My mother taught me the art of persuasive writing by enforcing an “unfair” curfew. Unlike many of my friends, I was allowed to dispute some parental decisions, but only by letter. I used overly-delicate language that read like teenage abolition tracts.
“Dear Mom, Please consider my embarrassment when the cute DJ interrupted “Bounce that A**” to announce that Asha French’s father was waiting for her in the front of the building. Could you please, just for a moment, imagine my shock and horror as I made my way through a throng of peers who wouldn’t even need to think about curfew for another hour?”
My daughter can’t write, so she’s much more direct. When she is scolded or sent to timeout by my mother, she returns to the scene to ask “Why you so mean?” It’s weird to watch her approach the woman for whom I carefully crafted words and demand an account for her perceived meanness. It’s funny until I’m the one she’s asking. Why you mean, Mommy? She’s not asking the question to get some philosophical answer about the nature of anger, the components of rage. Instead, she wants you to reinforce the boundaries, repeatedly, by retelling happened right before you either raised your voice or put her in timeout. By the time you’re telling the story for the third time, you may realize that the actions didn’t warrant the response. You may wonder where this little girl came from, what planet, what life? You may wonder why you’re mean.
I closed my daughter’s bedroom door to protect her from my meanness. The knob was a tricky one that a toddler couldn’t get unstuck by herself. I laid her tantrum-rigid body in the bed and shut the trick door. I walked toward my room just as I saw her tiny hand thrust beneath the door like the children in People beneath the Stairs. This was a horror movie and I was the one whose metamorphosis would signal the orchestra.
I’m afraid of the effects of my own anger. I don’t like yelling, screaming, or angry physical contact. And my daughter was triggering all of those things with her tantrum over candy or a missing toy or some other loss that I thought inconsequential in comparison to the loss of my cool.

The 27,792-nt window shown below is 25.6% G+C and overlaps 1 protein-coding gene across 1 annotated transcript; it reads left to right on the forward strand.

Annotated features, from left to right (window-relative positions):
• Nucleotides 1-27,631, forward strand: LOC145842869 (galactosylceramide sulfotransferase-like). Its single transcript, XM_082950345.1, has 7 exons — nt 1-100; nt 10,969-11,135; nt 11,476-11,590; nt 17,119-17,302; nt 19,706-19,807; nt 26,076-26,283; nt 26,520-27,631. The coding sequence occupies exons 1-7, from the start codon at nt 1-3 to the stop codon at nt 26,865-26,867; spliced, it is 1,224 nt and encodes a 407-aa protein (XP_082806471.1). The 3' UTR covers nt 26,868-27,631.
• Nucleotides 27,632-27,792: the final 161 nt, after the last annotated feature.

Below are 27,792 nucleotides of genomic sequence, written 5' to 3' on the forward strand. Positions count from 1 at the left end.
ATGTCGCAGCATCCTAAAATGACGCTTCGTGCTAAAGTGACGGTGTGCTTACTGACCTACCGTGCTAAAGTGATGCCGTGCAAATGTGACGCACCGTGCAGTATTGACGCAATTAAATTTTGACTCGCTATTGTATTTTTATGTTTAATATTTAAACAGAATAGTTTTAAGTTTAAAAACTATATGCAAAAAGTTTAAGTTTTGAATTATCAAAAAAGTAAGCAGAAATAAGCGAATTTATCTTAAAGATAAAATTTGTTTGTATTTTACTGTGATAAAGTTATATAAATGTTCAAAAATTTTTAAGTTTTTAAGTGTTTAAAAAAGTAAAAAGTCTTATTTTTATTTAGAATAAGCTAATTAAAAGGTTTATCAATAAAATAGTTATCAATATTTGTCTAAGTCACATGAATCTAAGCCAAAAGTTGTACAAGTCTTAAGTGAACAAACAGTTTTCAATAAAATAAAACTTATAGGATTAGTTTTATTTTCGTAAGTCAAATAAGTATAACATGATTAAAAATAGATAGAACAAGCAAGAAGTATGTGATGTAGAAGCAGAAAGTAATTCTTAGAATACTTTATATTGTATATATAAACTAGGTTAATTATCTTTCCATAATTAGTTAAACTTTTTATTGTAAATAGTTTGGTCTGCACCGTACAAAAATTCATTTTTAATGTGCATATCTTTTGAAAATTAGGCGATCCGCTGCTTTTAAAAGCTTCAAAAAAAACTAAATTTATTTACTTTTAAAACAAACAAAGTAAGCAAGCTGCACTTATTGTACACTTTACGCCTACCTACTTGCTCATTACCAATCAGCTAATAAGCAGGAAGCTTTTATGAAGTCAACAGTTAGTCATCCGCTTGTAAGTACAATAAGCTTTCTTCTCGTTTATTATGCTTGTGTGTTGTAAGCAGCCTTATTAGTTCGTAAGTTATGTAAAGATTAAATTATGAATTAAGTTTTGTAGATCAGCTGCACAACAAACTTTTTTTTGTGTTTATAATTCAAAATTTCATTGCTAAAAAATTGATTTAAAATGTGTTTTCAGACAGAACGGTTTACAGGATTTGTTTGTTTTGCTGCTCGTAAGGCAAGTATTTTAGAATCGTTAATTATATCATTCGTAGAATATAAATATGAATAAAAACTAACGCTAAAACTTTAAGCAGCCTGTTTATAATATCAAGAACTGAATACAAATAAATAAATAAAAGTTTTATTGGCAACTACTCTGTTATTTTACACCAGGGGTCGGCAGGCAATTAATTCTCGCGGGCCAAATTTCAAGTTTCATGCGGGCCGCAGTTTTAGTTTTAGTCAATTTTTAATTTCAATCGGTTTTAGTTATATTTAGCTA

By the time I’d collected myself, she’d fallen asleep , her hand still outstretched beneath the doorway. I picked up her limp body, wiped the sweat-drenched curls around her face, and laid her in my bed. I let my questions lead me into a deep and healing rest. How could I be a present parent while grieving one of my own? How could I explain to a toddler that she was triggering feelings that she, nor, I, could adequately understand? What did she need to know to forgive me? What did I need to accept to forgive myself?
I woke up before she did and rose to cook something she’d refuse to eat. Minutes later, she stomped into the kitchen, brows furrowed and arms crossed. “No Gracias, Mommy!” she said, looking like a comical mix of baby and big girl, her exaggerated eyebrows inches away from the pacifier she won’t let go. “You closed the door. Don’t do it again!”
I dropped to her eye level like parenting books suggest. I said, “I did close the door.” What to say next? The closed door had scared us both—me, for what I could have said or done if it remained open, her for the disconnection it represented. What else did we have in this little house besides our connection? We had piles of unwashed clothes, toys strewn about the floors, and dinners that burned until they were barely edible. We had my father’s ghost and my mother’s prayers, tangible longing for a like-a-sister auntie who’d moved hours away, hanging pictures of the days when our relationship was much simpler, and a broken doorknob. Behind me, there were decades of life that I was hoping to tell and not show. Before us loomed decades of gaps and intersections that are the lives of mothers and daughters. This moment, this connection, was the space between two things neither of us could control. So I chose the shortest route between a relationship’s pain and potential: apology. “I’m sorry,” I said. I won’t do it again.” I mentally located the screwdriver, vowing to fix the knob to keep my promise.
“Ok Mommy,” she said, her voice a trebled absolution. Then she tried to tickle me and poke my cheeks where dimples would be if daughters only inherited their mothers’ best things. “Candy?” she asked, and I braced myself for another episode, knowing that the only way we’d make it through these years was with faith in forgiveness and change.
Asha French is a writer and mother living in Atlanta. Tweet her: @afrenchwriter
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